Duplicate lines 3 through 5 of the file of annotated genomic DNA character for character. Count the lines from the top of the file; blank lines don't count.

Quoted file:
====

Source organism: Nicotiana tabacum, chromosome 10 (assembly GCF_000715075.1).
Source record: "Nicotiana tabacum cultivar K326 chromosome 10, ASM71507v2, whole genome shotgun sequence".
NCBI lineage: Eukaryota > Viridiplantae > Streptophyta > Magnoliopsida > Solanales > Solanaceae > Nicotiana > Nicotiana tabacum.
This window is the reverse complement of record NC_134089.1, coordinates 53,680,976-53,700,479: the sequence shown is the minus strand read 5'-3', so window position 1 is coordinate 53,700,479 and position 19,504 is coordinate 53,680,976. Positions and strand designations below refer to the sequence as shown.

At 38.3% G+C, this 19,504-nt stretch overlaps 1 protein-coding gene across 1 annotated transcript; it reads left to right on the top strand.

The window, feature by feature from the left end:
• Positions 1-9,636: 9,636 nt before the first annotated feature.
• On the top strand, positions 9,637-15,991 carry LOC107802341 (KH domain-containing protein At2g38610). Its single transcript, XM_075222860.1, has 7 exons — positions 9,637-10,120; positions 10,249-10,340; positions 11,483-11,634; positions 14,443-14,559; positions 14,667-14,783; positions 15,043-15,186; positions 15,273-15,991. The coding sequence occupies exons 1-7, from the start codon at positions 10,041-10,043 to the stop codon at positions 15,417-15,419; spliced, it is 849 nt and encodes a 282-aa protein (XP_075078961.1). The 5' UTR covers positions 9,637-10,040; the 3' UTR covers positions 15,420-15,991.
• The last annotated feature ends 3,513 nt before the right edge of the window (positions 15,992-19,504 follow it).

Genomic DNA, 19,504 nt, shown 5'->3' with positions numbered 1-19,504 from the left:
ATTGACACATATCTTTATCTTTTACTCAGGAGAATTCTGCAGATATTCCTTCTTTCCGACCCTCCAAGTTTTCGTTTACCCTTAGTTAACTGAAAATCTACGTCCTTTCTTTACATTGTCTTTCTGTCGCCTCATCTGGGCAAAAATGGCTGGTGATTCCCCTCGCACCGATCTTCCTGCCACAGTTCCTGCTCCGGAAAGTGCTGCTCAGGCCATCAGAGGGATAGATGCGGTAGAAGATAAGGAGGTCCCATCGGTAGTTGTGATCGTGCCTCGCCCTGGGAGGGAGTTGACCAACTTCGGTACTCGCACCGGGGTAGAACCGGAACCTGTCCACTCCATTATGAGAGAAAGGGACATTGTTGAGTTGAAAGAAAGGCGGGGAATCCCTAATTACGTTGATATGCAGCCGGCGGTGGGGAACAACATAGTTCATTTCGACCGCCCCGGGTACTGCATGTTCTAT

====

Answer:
NCBI lineage: Eukaryota > Viridiplantae > Streptophyta > Magnoliopsida > Solanales > Solanaceae > Nicotiana > Nicotiana tabacum.
This window is the reverse complement of record NC_134089.1, coordinates 53,680,976-53,700,479: the sequence shown is the minus strand read 5'-3', so window position 1 is coordinate 53,700,479 and position 19,504 is coordinate 53,680,976. Positions and strand designations below refer to the sequence as shown.

At 38.3% G+C, this 19,504-nt stretch overlaps 1 protein-coding gene across 1 annotated transcript; it reads left to right on the top strand.